Bring them here to me. - Matthew 14: 18

Jesus replied to what seems an impatient response to his question. The disciples say: "we have nothing here but five loaves and two fish." Jesus calmly receives what is available.

Challenge and Opportunity:

Nothing is more satisfying to a parent than to witness his or her child(ren) using his/her/their God-given talents for the sake of others. To offer one's best with a spirit of generosity and a generous heart is to provide the possibility of God's enlarging miracle. It's not possible for us to feed everybody. It's up to us to share what has been given.


Clergy Confidential: Finding God in Daily Chaos by Tim Schenck Message Received

In between the well-traveled path between my church office and my “satellite office” at Redeye Roasters coffee shop stands Hingham Cemetery. People here in town know it as a venerable, historic New England burial ground that dates to 1672. In it resides grave stones marking the final resting places of the original town fathers and mothers, two Massachusetts governors, some ancestors of Abraham Lincoln, and Sarah Derby, who founded the first coeducational school — Derby Academy — in the country.

In my frequent walks down Water Street in search of caffeine-assisted inspiration, I walk past a series of waist-high granite pillars delineating the cemetery’s side entrance. One day, I noticed a bright blue mug on one of the posts. I didn’t think much of it other than, “That’s an odd place to leave a coffee mug.” I mean, there’s no school bus stop so it wasn’t accidentally left by a sleep-deprived, distracted parent. And there are no unspoken rules against wandering around a cemetery while sipping a latté. But mostly I just noticed it and went on my way.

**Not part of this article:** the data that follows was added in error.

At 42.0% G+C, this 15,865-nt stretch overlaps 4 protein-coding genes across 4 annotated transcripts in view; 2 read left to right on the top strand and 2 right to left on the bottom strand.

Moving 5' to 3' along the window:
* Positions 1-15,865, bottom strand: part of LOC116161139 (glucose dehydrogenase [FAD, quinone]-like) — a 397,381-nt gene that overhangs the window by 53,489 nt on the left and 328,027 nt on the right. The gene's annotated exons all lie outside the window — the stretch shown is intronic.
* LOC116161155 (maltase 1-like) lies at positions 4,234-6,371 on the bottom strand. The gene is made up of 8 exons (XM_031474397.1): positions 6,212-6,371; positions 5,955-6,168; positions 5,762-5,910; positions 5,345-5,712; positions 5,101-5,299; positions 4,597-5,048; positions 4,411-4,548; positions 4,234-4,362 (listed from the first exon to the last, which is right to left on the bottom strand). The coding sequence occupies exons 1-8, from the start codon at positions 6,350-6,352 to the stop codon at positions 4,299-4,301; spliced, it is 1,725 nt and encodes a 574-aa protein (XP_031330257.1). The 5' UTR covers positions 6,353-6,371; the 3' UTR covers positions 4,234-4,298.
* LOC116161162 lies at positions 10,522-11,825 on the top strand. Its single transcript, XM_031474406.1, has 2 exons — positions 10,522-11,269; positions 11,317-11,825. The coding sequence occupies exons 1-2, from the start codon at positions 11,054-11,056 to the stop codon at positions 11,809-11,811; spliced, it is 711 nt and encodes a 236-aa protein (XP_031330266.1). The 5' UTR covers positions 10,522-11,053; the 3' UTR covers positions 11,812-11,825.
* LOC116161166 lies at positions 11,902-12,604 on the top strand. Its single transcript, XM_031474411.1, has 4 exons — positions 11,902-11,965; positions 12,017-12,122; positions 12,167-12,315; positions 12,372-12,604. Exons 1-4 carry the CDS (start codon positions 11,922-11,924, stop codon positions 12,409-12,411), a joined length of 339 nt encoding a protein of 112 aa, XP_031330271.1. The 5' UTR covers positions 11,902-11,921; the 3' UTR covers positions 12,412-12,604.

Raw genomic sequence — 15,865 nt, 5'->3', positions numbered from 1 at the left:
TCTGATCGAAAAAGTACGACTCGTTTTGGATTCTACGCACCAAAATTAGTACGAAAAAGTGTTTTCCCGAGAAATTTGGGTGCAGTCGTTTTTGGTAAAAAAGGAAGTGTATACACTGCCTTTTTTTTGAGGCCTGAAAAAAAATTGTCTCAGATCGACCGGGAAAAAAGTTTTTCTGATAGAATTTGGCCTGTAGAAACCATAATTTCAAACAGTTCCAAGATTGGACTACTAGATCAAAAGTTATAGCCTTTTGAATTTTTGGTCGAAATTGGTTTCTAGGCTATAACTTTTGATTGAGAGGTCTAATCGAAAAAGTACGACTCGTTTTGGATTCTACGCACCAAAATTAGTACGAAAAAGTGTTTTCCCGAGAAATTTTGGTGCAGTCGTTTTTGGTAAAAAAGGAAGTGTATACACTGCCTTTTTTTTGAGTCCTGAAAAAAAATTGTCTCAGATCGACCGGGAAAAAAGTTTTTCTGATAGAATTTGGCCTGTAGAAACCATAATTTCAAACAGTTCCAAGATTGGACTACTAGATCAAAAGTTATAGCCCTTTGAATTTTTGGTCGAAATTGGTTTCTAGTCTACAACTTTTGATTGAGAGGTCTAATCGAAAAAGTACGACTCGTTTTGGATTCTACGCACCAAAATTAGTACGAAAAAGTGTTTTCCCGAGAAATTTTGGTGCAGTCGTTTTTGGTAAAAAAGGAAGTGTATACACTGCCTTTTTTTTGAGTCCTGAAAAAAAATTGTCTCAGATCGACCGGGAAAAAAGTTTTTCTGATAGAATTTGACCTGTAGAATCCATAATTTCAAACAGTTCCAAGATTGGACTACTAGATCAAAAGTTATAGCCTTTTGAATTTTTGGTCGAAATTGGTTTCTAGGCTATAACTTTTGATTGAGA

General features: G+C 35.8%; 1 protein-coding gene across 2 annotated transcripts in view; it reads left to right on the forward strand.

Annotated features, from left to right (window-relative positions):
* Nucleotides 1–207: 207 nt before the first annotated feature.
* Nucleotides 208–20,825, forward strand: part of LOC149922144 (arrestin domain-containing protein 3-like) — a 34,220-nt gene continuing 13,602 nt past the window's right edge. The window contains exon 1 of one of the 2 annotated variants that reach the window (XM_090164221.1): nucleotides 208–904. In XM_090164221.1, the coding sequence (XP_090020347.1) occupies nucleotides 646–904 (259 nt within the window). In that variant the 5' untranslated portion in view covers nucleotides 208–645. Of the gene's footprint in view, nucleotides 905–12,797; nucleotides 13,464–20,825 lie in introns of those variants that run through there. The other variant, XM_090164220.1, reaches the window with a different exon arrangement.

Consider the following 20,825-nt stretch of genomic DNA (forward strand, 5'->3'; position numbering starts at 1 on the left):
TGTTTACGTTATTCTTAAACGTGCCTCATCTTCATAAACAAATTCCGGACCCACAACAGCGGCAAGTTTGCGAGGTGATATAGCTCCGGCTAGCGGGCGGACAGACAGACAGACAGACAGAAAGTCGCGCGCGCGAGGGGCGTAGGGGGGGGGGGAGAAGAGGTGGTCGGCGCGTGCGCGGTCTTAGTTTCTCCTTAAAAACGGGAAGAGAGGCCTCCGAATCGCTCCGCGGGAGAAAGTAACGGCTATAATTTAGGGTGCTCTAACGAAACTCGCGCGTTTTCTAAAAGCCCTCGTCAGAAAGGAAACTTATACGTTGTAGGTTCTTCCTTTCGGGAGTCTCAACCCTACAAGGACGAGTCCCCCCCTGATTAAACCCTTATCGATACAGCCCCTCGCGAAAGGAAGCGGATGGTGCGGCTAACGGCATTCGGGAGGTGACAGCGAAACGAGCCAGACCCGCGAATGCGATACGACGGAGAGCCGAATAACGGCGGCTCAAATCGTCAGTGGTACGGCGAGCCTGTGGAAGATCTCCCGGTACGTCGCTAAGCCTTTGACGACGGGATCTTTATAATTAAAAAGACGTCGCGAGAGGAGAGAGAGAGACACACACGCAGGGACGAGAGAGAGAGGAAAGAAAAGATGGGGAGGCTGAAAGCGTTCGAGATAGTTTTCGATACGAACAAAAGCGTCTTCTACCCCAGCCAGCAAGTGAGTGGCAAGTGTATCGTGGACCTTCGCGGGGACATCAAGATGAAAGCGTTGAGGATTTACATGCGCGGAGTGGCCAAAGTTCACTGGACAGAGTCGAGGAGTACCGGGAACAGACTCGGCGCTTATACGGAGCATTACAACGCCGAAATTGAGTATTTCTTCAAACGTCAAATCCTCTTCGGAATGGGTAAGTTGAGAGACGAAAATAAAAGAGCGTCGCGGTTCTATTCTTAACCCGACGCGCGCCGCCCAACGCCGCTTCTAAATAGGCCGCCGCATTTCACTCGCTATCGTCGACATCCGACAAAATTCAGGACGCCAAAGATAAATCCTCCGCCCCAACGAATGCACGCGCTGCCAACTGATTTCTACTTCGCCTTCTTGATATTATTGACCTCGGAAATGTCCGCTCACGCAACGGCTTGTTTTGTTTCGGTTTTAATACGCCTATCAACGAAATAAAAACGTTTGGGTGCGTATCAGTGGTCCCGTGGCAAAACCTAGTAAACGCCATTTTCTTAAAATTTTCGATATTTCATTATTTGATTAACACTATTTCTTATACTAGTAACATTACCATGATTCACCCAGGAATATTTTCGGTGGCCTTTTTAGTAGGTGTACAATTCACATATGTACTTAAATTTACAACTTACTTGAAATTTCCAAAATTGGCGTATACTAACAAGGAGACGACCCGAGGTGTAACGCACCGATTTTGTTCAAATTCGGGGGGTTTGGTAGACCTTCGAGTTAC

I spied it again the next day. And the day after that. Finally, my curiosity got the best of me and I decided to take a closer look. The mug had words on it, I noticed. An inspirational saying of sorts. It proclaimed in white letters, “Courage is not the absence of fear but the presence of faith.”
Now, I’m not big on bumper sticker theology. “Honk if you love Jesus” or Hallmark-inspired phrases that adorn pictures of fluffy clouds or Facebook posts about “blessings” masquerading as humble brags. But this unattributed quote (no, it’s not in the Bible) did make me think as I continued home.

It’s certainly true that courageous acts often come with a personal cost. To do the right thing in the face of opposition takes a brave heart. And facing one’s own fears does take courage. There’s a recognition that it takes a force beyond ourselves to persevere in trying circumstances. That’s where faith comes in. A recognition that we are not in this world alone and that faith in ourselves or our own abilities only goes so far.

For Christians, this faith is not a blind one. It’s not a faith that assumes everything will turn up roses in the end. It’s not a faith of denial but a faith that proclaims that even in the midst of life’s inevitable trials and tribulations, God, as made known through Jesus, is present with us at every step of the way.

My other thought was about the placement of this mug. It didn't seem entirely random to me. That perhaps a grieving soul had placed it there because it was a message the person desperately needed to hear and incorporate into his or her life. Or perhaps someone had found a sense of peace and wanted to, in some small way, share it with a stranger.
Who knows? But the mug was there for a week and then it suddenly disappeared without a trace. Vital messages come in different forms — through other people and through circumstances and through events. Perhaps the message on this mug is speaking to you through this very article. Or maybe it was just a mug that got forgotten and was eventually remembered.

Either way, it is important to be receptive to the many messages that surround us in this life. Some are overt, some are subtle, but all are dependent upon keeping an open heart and mind.